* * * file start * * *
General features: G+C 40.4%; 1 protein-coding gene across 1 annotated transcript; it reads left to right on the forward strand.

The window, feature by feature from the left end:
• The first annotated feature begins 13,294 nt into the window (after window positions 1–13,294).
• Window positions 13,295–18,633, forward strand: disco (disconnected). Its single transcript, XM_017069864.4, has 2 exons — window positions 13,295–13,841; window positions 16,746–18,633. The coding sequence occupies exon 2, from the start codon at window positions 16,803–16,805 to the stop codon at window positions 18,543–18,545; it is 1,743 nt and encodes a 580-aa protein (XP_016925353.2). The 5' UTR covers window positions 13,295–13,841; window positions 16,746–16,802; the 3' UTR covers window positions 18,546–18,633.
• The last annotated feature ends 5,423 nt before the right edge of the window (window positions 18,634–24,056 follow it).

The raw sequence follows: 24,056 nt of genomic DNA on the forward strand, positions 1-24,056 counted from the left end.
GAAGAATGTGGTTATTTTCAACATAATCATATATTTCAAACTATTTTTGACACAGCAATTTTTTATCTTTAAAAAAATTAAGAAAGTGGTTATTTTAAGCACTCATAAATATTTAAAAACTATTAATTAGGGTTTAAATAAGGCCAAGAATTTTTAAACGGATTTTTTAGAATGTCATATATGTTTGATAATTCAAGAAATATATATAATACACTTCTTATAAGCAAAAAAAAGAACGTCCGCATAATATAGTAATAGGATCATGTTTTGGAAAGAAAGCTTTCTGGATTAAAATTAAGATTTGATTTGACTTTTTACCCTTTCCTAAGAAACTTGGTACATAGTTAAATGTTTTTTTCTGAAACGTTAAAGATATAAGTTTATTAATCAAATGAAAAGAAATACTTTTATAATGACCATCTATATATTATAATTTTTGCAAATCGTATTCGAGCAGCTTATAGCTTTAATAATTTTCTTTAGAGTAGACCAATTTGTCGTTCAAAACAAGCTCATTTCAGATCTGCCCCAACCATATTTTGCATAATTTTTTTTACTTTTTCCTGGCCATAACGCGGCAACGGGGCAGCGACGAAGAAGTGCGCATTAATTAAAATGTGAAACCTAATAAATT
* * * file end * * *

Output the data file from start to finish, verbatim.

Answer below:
General features: G+C 40.4%; 1 protein-coding gene across 1 annotated transcript; it reads left to right on the forward strand.

The window, feature by feature from the left end:
• The first annotated feature begins 13,294 nt into the window (after window positions 1–13,294).
• Window positions 13,295–18,633, forward strand: disco (disconnected). Its single transcript, XM_017069864.4, has 2 exons — window positions 13,295–13,841; window positions 16,746–18,633. The coding sequence occupies exon 2, from the start codon at window positions 16,803–16,805 to the stop codon at window positions 18,543–18,545; it is 1,743 nt and encodes a 580-aa protein (XP_016925353.2). The 5' UTR covers window positions 13,295–13,841; window positions 16,746–16,802; the 3' UTR covers window positions 18,546–18,633.
• The last annotated feature ends 5,423 nt before the right edge of the window (window positions 18,634–24,056 follow it).

The raw sequence follows: 24,056 nt of genomic DNA on the forward strand, positions 1-24,056 counted from the left end.
GAAGAATGTGGTTATTTTCAACATAATCATATATTTCAAACTATTTTTGACACAGCAATTTTTTATCTTTAAAAAAATTAAGAAAGTGGTTATTTTAAGCACTCATAAATATTTAAAAACTATTAATTAGGGTTTAAATAAGGCCAAGAATTTTTAAACGGATTTTTTAGAATGTCATATATGTTTGATAATTCAAGAAATATATATAATACACTTCTTATAAGCAAAAAAAAGAACGTCCGCATAATATAGTAATAGGATCATGTTTTGGAAAGAAAGCTTTCTGGATTAAAATTAAGATTTGATTTGACTTTTTACCCTTTCCTAAGAAACTTGGTACATAGTTAAATGTTTTTTTCTGAAACGTTAAAGATATAAGTTTATTAATCAAATGAAAAGAAATACTTTTATAATGACCATCTATATATTATAATTTTTGCAAATCGTATTCGAGCAGCTTATAGCTTTAATAATTTTCTTTAGAGTAGACCAATTTGTCGTTCAAAACAAGCTCATTTCAGATCTGCCCCAACCATATTTTGCATAATTTTTTTTACTTTTTCCTGGCCATAACGCGGCAACGGGGCAGCGACGAAGAAGTGCGCATTAATTAAAATGTGAAACCTAATAAATT